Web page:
Despite Winter Weather, Unity Remains at Standing Rock

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Snow lays on the ground as campers from Colorado set up a teepee at the Oceti Sakowin camp where people have gathered to protest the Dakota Access oil pipeline near Cannon Ball, N.D., Nov. 30, 2016.
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Despite heavy snowfall, extremely windy conditions, and evacuation orders from state and federal officials, thousands of people continue their resistance to the Dakota Access Pipeline.

The protesters call themselves water protectors, and say the $3.8 billion pipeline threatens the water supply of the Standing Rock Sioux Tribe. Federal officials have told protesters they must evacuate the area by Monday, a call most are ignoring so far.

Doualy Xaykaothao is a reporter for Minnesota Public Radio, and she brings us this dispatch from a camp about 50 miles south of Bismarck, North Dakota.

“There's all kinds of temporary structures that have been built here in the last few months, and there are probably about 7,000 people here," she says. "The first winter storm hit us early this week and dumped six inches, and yesterday [there] was just brutal winds picking up snow, just whipping around. It's only about 30 miles per hour, but it feels much, much worse. It feels like blizzard conditions, but to North Dakotans, this is a light winter since it's not even 40 degrees below zero.”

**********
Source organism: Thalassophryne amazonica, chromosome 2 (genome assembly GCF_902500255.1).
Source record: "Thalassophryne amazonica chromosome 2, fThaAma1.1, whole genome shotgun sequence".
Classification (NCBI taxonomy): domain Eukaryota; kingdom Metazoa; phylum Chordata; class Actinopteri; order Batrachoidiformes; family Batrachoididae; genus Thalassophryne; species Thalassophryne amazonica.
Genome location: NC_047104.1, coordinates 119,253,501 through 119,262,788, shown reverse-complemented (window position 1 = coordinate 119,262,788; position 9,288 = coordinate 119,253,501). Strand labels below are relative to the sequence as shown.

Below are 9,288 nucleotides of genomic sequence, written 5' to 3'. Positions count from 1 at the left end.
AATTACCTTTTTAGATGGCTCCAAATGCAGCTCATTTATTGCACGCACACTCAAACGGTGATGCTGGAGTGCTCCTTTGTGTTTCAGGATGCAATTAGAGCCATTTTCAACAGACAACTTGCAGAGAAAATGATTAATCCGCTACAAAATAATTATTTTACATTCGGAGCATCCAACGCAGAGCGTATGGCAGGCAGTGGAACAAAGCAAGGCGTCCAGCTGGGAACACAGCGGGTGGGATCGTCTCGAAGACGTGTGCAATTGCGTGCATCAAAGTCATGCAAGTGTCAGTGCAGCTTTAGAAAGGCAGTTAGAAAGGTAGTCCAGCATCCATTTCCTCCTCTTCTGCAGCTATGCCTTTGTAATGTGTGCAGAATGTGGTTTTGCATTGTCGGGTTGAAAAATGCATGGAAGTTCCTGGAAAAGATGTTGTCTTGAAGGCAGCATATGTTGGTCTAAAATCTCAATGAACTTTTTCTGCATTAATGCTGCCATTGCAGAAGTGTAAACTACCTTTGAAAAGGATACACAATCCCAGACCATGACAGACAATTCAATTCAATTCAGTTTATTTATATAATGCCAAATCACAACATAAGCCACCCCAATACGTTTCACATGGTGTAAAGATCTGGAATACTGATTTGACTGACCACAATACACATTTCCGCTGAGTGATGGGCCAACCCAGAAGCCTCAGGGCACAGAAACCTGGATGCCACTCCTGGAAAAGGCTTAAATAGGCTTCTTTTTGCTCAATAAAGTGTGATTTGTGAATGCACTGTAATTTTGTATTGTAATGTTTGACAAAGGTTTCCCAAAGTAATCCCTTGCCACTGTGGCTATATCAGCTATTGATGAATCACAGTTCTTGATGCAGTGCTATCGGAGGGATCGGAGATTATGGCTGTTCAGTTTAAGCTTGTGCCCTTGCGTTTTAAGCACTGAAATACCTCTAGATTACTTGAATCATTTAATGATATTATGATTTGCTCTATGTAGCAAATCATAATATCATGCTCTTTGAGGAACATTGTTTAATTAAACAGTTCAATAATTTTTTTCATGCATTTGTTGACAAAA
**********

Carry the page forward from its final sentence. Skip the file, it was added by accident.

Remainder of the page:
Despite the cold, protesters maintain a strong community at the camp. 

“People are making this place their home," Xaykaothao continues. "They want to be a witness to the protesting, to the prayers. And it is actually [being] called a 'spiritual war.'"

In the background of this "spiritual war" looms the Monday deadline for protesters to pack up and go.

“The Morton Count Sheriff's office and governor have declared they are going to try to close the camp and evacuate this area but the reality is, that's not happening," she says. "It's basically them making a statement about safety issues, about how emergency vehicles cannot get through here. At the end of the day, they have backtracked on some of this — there are no physical blockades, but they are fining people who are attempting to bring in wood or large supplies into the camp. So many water protectors say the government, the U.S. Army Corps, is trying to starve people from supplies or food here, and officials are saying, that's not the case." 

Xaykaothao spoke with Melaine Stoneman, a medic from the Sicangu Lakota tribe. Stoneman came to Standing Rock from Rosebud, South Dakota, and she told Xaykaothao that she's not going anywhere.

“We're not doing anything wrong. We don't have any guns. The weapon we do have is our prayer," Stoneman says.